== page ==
Fields #1 by Caroline Ashwood
Fields #1 by Caroline Ashwood

Why do artists paint abstract art?

It is a well-known fact that ever since photography appeared, artists felt less constrained to copy reality in their paintings. Whether they depicted a landscape, a still life composition or a portrait, their input and their own take on the subject started to become the norm in order for the artists to find their own voice.

From impressionism and expressionism to today’s contemporary and mixed media art, the departure from reality has had a sinuous trajectory, from rejection to acceptance by critics and admirers alike. Yet many artists embraced the change in technology, science and philosophy during their time and started to show alternative ways to create an image, culminating with today’s digital art.

Shape, colour, form and line still played a big role in the new take on visual arts, but the idea of freedom of expression gained more and more territory. It is precisely this freedom and the idea of conveying their own emotions in an artwork that appealed and remains appealing to many artists who specialise in this genre.

“I find the abstract pieces much more difficult as the work comes from an idea, shape, notion or colour. Initially in the making I create my own complicated ritual which is essential for the work to develop, as I produce problems which I resolve one by one, during this process I make discoveries which are juxtaposed between experience and experimentation where eventually the painting takes on its own identity and ultimately dictates its own resolution”, says Art2Arts artist Norah Ranshaw.


Eternal by Norah Ranshaw
Eternal by Norah Ranshaw

Abstract is all around us

The question is: how can we interpret a piece of abstract art? While some people reject abstract art all together because for them it is important to know what they are looking at, other people embrace it as they are quite comfortable with interpreting it as they want. They can create their own visual story, starting with the title and finishing off with the composition itself.

If we think of nature and the surrounding environment, abstract is all around us. It is enough to look at the waves and what we see is an ocean of blues, greens and textures that sometimes artists try to capture in their artwork, using various techniques. If we take the waves out of their surrounding context – a seascape scene with sand, maybe boats and buildings – we are potentially looking at an abstract image. Yet we know what it is.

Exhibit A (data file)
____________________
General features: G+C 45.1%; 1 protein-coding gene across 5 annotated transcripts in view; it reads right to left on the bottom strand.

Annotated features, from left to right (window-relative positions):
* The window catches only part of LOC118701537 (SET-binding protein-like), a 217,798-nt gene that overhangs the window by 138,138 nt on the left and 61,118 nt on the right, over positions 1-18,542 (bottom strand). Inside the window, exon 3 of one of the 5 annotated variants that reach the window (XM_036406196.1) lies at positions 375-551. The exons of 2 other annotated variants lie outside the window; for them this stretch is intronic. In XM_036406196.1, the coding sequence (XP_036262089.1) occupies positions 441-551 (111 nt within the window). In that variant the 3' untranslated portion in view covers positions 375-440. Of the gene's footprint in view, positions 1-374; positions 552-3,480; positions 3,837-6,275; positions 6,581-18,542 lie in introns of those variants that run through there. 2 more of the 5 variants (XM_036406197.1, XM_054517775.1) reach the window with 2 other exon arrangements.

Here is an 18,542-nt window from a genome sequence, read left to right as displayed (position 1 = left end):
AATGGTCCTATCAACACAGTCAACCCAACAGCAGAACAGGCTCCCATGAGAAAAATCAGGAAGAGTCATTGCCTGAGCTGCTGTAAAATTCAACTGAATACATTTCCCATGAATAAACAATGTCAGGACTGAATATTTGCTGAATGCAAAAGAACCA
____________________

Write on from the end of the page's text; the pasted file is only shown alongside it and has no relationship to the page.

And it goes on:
We can do the same when looking at the ground and observing the shades of brown and textures; or looking at the sand by the sea and observing how quickly it changes its texture when hit by a wave; or a fir tree and observe the deep green and the textures of the leaves; a sunset is perfect to observe the various shades of orange, yellow, purple and turquoise and such examples are endless. Yes, abstract is all around us, jut train your eyes to see it.


Next time you are in a gallery…

We know that sometimes abstract art is more complex than that. When artists imagine emotions, this is something personal to them and us, the viewers, may or may not relate to the image. The way we imagine a sound or our favourite music or any emotion may differ from the way an artist imagines the same thing but how can we get to a consensus?

Next time you are in a gallery try spending more time in front of an abstract painting and observe the line and the movement within, the shapes, the colours and the textures. What are they telling you? How about the title, does it give you an indication of what the painting is depicting? Let the artwork speak to you, immerse yourself in the image and try seeing it through the artist’s eye. But abstract art is not limited to what the artist is trying to say; you can imagine your own story based on title and composition and therein lies the beauty of looking at an abstract piece.

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